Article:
Register Now for Next Week’s Rangeland Summit
The 2021 Rangeland Summit is set to take place January 26-29, this time as a virtual event. The event—hosted by the California Rangeland Conservation Coalition and University of California Cooperative Extension—consists of four afternoons (1p.m. to 3:30p.m. each day) with speakers and experts presenting around the theme of “Hi and Lo Tech on Rangelands Supporting Ecosystem Services.” To view the agenda and full list of speakers, click here.
Registration is required to participate and is now open for the event. To attend all four days of the Summit, the registration cost is $75. One-day registrations can also be purchased for $25 each day. Additionally, the Summit is offering special student discounts at $15 per session or $40 per day.
Access information for the meeting will be sent out upon registering. To register, click here.
Invitation to Attend the Society for Rangeland Management’s Annual Meeting
The Society for Rangeland Management (SRM) invites you to join their Rangelands New Frontiers Virtual Annual Meeting happening February 15-18. The four-day event includes workshops, poster presentations, networking and more, all centered around topics related to rangelands.
Additionally, there will be three Plenary Sessions focused on highlighting the challenges and opportunities present on rangelands. Plenary Session topics are: February 15, Valuing Ranching and Conservation; February 16, Adapt (or Succumb) To Climate Change on Rangelands; and February 17, Wicked Problems in Wildland Fire.
Registration costs for the event are $100 for SRM members and $50 for SRM students and young professional members. While an additional $25 is added to registrations for non-members, SRM is offering CCA members the chance to register at the SRM rate, regardless of membership with SRM. Contact Katie in the CCA office for more information on how to register at the $100 rate.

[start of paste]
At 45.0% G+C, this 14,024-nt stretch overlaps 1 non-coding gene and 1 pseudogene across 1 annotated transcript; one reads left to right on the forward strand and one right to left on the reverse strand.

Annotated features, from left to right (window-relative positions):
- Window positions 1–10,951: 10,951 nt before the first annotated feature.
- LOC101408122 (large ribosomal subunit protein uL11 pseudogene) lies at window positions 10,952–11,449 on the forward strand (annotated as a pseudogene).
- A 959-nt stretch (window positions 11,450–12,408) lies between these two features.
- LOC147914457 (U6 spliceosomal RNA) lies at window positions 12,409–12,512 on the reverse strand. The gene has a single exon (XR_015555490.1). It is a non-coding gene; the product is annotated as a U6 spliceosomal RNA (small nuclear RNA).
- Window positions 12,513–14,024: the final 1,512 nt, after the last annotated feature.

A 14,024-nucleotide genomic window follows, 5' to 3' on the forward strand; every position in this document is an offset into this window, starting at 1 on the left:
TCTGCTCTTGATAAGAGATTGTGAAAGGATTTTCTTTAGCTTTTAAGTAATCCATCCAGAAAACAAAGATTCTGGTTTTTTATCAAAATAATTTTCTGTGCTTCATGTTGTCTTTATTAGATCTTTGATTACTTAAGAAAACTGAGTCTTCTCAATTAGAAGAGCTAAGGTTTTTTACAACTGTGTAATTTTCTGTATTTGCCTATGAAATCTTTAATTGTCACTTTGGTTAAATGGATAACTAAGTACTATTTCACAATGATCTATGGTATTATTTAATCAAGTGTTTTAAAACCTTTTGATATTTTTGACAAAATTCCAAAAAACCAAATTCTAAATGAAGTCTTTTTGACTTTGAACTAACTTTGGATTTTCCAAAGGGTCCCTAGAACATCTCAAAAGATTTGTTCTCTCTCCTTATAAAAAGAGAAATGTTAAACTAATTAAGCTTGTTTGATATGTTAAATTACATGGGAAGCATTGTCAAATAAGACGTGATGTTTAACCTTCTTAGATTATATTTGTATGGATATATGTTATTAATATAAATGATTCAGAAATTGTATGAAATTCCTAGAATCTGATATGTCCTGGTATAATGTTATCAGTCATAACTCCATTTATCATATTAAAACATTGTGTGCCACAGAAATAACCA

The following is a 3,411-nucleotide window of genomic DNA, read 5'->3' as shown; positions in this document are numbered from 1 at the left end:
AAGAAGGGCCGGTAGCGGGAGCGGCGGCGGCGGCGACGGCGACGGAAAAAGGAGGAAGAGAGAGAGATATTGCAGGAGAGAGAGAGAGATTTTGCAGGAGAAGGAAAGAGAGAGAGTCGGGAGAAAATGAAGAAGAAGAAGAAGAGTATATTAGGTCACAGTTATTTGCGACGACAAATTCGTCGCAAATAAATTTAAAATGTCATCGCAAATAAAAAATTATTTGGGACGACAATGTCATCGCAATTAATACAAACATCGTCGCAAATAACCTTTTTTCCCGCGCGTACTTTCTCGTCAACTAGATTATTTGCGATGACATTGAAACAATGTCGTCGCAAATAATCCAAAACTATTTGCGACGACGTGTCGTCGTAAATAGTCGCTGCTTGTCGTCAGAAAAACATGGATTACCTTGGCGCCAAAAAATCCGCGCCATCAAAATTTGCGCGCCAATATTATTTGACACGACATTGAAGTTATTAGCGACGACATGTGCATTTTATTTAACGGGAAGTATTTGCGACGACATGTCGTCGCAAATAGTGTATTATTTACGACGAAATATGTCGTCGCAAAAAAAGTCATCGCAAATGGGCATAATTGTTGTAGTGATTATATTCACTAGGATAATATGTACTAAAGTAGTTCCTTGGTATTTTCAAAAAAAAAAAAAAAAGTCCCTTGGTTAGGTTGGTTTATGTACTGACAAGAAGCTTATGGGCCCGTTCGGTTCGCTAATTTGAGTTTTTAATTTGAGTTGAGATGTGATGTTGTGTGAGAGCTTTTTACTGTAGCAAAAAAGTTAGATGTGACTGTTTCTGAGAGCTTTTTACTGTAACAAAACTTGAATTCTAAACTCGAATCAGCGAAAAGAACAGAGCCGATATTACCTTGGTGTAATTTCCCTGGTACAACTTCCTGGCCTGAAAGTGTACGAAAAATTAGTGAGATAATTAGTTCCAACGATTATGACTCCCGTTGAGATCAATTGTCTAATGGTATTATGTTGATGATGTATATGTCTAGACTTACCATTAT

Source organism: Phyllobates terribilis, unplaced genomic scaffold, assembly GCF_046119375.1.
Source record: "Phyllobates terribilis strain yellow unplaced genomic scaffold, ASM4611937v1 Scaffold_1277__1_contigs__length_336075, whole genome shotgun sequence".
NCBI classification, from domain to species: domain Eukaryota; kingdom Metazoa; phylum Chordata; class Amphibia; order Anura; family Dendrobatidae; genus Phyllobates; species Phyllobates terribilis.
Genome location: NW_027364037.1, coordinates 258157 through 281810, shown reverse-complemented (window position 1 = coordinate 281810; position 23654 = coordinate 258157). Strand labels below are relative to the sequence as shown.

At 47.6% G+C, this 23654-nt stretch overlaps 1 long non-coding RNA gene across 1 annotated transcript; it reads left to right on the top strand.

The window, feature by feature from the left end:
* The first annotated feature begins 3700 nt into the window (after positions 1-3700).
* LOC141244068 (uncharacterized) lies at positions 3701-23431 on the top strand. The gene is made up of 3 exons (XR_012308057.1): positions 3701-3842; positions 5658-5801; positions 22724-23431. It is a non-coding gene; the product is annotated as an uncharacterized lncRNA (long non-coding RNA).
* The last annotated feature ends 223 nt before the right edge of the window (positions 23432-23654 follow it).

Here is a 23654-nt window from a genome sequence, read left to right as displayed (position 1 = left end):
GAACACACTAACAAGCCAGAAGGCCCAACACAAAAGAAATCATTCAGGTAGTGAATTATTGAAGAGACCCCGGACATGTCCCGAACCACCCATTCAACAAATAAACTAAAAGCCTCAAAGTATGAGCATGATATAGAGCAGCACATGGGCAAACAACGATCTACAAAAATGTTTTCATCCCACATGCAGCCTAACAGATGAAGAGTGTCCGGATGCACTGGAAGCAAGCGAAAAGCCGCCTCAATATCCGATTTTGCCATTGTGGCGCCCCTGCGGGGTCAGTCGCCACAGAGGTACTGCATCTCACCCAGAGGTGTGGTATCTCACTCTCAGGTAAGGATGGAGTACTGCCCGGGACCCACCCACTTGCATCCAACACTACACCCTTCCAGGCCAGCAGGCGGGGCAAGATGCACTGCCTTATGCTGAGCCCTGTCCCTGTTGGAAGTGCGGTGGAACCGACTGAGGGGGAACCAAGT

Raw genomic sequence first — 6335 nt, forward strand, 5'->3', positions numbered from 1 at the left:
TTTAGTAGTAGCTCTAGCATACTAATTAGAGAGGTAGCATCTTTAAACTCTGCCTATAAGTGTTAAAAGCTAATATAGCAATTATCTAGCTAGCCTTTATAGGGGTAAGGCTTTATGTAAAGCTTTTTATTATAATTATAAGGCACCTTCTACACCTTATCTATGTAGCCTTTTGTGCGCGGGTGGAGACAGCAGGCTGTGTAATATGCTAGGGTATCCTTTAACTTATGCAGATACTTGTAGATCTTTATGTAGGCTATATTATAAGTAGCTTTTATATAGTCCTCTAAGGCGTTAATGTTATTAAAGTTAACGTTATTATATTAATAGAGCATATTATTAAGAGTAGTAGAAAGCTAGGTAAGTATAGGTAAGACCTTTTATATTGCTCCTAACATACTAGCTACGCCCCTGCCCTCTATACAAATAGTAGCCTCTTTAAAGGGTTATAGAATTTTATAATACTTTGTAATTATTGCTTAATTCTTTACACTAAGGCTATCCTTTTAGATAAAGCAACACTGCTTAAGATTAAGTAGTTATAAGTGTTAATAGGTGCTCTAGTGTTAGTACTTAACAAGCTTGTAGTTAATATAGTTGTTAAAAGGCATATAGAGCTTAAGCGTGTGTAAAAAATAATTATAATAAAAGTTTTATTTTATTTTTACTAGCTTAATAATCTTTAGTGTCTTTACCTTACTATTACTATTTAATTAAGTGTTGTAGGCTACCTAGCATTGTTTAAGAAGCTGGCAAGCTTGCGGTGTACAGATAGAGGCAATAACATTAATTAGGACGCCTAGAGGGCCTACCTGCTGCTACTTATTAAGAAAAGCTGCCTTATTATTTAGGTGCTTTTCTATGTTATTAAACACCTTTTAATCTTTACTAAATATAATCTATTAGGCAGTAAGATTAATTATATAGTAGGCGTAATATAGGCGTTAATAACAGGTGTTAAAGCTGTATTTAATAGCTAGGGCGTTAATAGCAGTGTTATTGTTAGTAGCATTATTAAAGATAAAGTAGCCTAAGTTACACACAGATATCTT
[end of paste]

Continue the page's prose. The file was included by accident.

To learn more about the 2021 SRM Virtual Annual Meeting, click here.
10 Days Away: Deadline for FSA ECP Signups for 41 Counties Impacted by Wildfire
USDA’s Farm Service Agency (FSA) is currently accepting Emergency Conservation Program (ECP) applications in 41 California counties affected by this year’s wildfires. Applications will be accepted until next Thursday, January 28, 2021.
ECP provides emergency funding and technical assistance to farmers and ranchers to help repair land and structures damaged by natural disasters such as wildfire. For example, ECP funds can be utilized for a variety of fencing projects, including “livestock cross fences, boundary fences, cattle gates, or wildlife exclusion fence on agricultural land.”
FSA is now accepting ECP applications in Alameda, Butte, Calaveras, Colusa, Contra Costa, Fresno, Glenn, Humboldt, Kern, Lake, Lassen, Los Angeles, Madera, Mariposa, Mendocino, Merced, Modoc, Monterey, Napa, Nevada, Plumas, Riverside, San Bernardino, San Diego, San Joaquin, San Luis Obispo, San Mateo, Santa Clara, Santa Cruz, Shasta, Sierra, Siskiyou, Solano, Sonoma, Stanislaus, Tehama, Trinity, Tulare, Tuolumne, Yolo and Yuba counties.
FSA recommends that anyone seeking to utilize the ECP first apply with a county FSA office before undertaking repair or rebuilding, as “FSA’s National Environmental Policy Act (NEPA) and environmental compliance review process must be completed before any actions are taken.” You can find contact information for your County FSA office here.
ECP funding can cover up to 75% of total repair/rebuilding costs, not to exceed $500,000, and producers may have the option of receiving an advance of up to 25% of the expected repair costs prior to beginning work.
According to an FSA press release, “FSA County Committees will evaluate applications based on information provided and if applicable, an on-site inspection of the damaged land, taking into consideration the type and extent of the damage. Submission of an application does not guarantee that cost-share funding will be provided.”
More information about FSA disaster recovery programs, including ECP, is available at www.fsa.usda.gov/disaster.